Wes Skiles is remembered by many for his pioneering work in underwater photography and filmmaking as well as environmenetal concerns.
HIGH SPRINGS – Underwater caves and passages were his second home.
Born in 1958, Florida native Wesley C. Skiles, better known as Wes, would be described by his friends and family as an explorer, an educator and a skilled storyteller whose passion was cave diving and learning about Florida's waterways. Sunday marks the third anniversary of his death while cave diving, but the legacy of the former High Springs resident is maintained by the people who knew him.
Wes was well known for his cave diving adventures and exploring Florida’s springs.
“It was like his church," said his wife, Terri Skiles.
Terri met Wes around 1980, when she was working a part-time job at a store and sold him a camera. They were married in 1981, and had two children, Nathan, 26, and Tessa, 20.
Wes was a pioneer in his photography techniques, said friend and water conservationist, Mark Long,
"He was the first photographer to get really good pictures in underwater caves," he said.
Wes' lighting techniques in particular brought vibrancy to his photographs of submerged caverns, Long said. "The cave pictures of old were kind of dull. He brought them to life."
He got into photography to show the world the size and clarity of what he saw regularly, Terri said.
"People didn't believe them when he told them how big these underground cave systems were," she said. "He loved to show what he had learned by picture taking or filmmaking,"
Wes also used his photos as proof that there were issues with the water.
"He was one of the first people to recognize problems with the springs. To prove what he was talking about, he started taking pictures," Terri said. Wes started taking water samples and talking to state officials about pollution in the 1980s. He used his skills as a diver to advance aquatic research.
By the end of his life, Wes Skiles had received awards and accolades for his photography. National Geographic featured him several times, in addition to naming him "Explorer of the Year" in 2011, the year after his death. Wes participated in a National Geographic expedition to Antarctica, where he was the first human to set foot on Iceberg B-15, the largest recorded iceberg in the world.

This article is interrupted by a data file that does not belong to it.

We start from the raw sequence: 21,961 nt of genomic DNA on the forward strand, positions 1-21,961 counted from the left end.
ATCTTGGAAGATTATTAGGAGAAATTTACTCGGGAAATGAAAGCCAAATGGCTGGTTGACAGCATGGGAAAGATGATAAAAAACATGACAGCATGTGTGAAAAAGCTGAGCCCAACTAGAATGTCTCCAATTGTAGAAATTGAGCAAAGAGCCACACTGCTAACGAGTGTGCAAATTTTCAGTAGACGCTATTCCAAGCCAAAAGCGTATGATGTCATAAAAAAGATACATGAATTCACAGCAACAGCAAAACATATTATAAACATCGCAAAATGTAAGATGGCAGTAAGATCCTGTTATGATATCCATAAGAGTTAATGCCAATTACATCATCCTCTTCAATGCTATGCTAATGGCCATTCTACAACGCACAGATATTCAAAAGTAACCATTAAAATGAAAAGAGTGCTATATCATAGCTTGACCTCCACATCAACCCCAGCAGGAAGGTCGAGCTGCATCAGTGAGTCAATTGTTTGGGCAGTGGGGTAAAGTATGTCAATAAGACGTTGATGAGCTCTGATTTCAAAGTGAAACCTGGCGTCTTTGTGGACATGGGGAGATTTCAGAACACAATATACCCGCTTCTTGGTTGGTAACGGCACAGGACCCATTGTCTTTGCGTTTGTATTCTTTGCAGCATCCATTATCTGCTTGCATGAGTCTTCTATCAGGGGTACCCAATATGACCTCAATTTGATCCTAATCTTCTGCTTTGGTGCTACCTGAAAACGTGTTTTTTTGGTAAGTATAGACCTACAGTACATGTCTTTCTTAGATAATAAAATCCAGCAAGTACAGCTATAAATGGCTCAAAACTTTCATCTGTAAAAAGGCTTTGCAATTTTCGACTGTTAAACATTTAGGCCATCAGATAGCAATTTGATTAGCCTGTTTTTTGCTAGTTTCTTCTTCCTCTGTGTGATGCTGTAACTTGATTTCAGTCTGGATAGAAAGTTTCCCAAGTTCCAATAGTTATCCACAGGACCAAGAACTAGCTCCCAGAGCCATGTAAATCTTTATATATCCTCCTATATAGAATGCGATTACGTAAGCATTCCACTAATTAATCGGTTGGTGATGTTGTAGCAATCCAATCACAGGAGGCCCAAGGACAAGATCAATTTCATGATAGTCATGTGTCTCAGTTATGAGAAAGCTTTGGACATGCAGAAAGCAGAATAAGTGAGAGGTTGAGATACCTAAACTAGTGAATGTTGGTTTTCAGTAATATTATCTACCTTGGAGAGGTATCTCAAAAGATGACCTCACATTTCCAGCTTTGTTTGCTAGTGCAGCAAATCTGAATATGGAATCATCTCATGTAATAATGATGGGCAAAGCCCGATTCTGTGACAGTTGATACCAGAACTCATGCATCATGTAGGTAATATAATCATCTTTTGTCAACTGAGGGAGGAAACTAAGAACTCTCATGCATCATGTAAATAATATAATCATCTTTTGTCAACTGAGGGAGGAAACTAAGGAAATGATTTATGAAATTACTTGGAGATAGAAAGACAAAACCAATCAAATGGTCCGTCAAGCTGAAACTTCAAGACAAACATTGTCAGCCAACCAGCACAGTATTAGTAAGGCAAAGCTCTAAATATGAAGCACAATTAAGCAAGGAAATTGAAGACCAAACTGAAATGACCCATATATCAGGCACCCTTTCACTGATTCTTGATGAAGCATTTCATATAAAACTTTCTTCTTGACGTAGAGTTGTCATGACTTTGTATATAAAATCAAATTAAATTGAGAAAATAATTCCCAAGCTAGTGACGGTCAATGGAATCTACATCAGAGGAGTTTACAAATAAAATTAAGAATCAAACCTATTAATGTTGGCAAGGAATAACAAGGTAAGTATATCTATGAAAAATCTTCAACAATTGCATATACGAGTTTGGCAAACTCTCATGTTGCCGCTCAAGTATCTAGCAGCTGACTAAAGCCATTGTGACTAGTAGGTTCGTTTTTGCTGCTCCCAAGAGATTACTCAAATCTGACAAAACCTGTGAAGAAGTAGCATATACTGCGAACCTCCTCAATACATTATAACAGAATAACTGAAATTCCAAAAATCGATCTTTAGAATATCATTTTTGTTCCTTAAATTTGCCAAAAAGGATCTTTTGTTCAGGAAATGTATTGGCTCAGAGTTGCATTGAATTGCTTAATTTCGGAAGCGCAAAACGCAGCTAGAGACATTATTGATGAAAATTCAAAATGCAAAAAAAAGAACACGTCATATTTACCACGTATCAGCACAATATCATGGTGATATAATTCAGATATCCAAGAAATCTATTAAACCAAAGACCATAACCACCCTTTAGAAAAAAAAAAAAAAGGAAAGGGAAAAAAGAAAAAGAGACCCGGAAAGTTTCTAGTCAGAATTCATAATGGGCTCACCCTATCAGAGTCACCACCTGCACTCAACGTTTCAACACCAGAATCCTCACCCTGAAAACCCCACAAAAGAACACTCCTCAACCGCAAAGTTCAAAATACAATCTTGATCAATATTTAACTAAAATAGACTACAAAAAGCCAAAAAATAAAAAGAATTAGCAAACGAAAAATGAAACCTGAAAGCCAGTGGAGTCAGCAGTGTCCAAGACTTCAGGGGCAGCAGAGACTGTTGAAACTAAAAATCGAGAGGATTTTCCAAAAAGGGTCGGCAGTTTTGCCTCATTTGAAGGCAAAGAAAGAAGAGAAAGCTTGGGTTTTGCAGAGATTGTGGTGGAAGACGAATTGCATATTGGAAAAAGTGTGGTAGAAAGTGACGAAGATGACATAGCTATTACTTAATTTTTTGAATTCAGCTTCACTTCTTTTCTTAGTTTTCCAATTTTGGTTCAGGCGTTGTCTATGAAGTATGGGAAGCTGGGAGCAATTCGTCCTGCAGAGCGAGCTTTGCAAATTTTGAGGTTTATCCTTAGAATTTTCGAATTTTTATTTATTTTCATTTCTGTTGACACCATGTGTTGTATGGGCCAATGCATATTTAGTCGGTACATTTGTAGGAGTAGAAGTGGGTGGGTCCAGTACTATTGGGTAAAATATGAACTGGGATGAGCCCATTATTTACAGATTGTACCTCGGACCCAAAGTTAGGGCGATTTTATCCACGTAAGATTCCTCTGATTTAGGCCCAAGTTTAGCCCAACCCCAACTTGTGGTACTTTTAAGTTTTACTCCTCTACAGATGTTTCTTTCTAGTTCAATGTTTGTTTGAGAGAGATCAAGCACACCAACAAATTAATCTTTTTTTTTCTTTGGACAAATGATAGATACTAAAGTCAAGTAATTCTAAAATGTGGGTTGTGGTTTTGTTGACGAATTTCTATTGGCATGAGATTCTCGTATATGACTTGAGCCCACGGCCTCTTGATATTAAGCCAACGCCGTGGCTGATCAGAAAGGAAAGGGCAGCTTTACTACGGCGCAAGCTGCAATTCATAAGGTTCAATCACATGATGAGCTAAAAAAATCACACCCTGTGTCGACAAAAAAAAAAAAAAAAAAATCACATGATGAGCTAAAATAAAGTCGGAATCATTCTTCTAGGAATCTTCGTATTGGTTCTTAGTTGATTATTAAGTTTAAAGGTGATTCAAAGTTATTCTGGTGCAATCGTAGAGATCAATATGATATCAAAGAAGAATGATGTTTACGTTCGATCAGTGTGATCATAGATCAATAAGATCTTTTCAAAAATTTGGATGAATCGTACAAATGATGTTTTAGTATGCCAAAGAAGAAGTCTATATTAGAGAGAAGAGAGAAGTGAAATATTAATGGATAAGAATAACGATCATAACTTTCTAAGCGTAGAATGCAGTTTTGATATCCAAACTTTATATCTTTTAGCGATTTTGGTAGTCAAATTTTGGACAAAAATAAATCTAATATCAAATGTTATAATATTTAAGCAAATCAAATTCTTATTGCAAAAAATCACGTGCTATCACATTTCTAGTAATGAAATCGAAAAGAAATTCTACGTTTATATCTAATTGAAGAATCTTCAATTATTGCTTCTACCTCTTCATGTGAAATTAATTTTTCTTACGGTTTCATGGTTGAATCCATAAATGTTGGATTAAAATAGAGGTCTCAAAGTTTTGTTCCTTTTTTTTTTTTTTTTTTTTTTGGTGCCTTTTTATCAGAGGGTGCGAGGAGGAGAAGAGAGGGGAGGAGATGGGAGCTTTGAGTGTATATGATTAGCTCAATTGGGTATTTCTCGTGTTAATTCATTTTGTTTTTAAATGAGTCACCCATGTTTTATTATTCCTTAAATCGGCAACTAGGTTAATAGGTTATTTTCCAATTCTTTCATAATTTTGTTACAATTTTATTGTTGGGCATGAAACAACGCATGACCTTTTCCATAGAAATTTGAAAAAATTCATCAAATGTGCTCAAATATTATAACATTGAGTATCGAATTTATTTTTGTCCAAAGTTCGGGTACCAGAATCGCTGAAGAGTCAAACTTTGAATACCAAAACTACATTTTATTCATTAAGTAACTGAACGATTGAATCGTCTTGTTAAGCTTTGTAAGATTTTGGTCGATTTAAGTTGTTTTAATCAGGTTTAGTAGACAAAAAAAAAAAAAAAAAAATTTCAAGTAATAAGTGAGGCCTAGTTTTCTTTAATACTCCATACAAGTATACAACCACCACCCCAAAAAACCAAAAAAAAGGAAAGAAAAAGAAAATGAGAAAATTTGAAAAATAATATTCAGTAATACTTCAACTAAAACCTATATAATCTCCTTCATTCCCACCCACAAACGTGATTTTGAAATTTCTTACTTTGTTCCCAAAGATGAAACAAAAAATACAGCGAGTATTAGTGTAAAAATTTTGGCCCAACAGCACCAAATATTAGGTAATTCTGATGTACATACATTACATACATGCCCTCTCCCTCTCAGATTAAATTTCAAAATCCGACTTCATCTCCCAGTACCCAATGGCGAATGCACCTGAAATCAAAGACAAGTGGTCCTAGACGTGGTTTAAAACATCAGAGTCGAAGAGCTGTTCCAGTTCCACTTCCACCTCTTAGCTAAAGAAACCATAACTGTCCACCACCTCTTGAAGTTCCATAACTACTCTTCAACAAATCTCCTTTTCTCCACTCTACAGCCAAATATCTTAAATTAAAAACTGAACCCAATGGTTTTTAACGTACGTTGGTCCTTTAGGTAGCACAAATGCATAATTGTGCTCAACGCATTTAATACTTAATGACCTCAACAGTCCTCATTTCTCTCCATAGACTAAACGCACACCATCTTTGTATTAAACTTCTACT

In 2004, the National Academy of Television Arts and Sciences awarded him the Regional Emmy award for his work directing the documentary “Water's Journey,” which tracked the path of water through Florida's aquifer, rivers and springs.
By the age of 16, Wes had drawn maps of the Florida aquifer, the network of underground waterways running beneath the state.
"I have those maps to this day," said Terri Skiles.
With only a high school diploma, he taught himself everything he could about the watershed systems in North Florida.
"He was always learning," Terri said. “He loved to share what he knew from experience.”
Wes was passionate about the environment, but he wouldn't call himself an environmentalist, she said. "He would call himself a conservationist."
Ross Ambrose, from High Springs, worked with Wes on the "Water's Journey" documentary as a producer.
"I think he was one of Florida's most passionate advocates for protecting and understanding our springs," he said. "Wes' education efforts were very encompassing."
Wes' friend, Mark Long, was involved with the documentary as well, acting as a model in front of the camera.
"It was a way to make people care about their water, how valuable it is, and how to protect it," Long said. "He had incredible knowledge on what's going underground with our water. By the end of his life, he was lecturing people with Ph.D.s on this stuff."
Wes recognized how everyone contributes to a problem without making them feel guilty, Ambrose said. "Very few people aren't part of the problem, you can't look at things in black and white and good and bad," he said. Ambrose remembered several people talking to Wes about concrete plants polluting the Suwannee River.
"He looked back at the people and said 'didn't you just build a house?'"
Wes encouraged people to find solutions, rather than to focus on the blame, he said.
Through his cave diving experience, Wes noticed pollution, algae blooms and problems with water levels. He started giving presentations at schools in the late 1980s, and by the accounts of people who knew him, he could talk to children, professors and government officials alike.
"He was a great communicator; he could talk to anybody," said Long.
"He was a crusader," said friend Jim Woods, owner of the Santa Fe Canoe Outpost in High Springs. "Early on, he saw the problems that we are now experiencing."
Although he had an impact in raising awareness for aquatic issues, his friends and family also remember him for his personality.
"He always wanted to be a kid," Terri said.
"He could have a business meeting planned, but if the surfing conditions were good in Jacksonville, he would go surfing," Ambrose said. "He very much believed in taking advantage of opportunities. You could have a business meeting anytime. You couldn't always go surfing."
"I've never once seen the guy in a bad mood," Woods said. "He always had a smile on his face."
Wes Skiles died June 21, 2010, while diving off the coast of Boynton Beach. His friends found his body at the bottom of a reef.
Despite being a scientist, adventurer, photographer and environmental advocate, his wife considers his family to be his biggest achievement. The couple went diving together many times over the course of their marriage that lasted nearly 30 years.
"He just gave me the best life I could have," she said.
"He made it an adventure for me."
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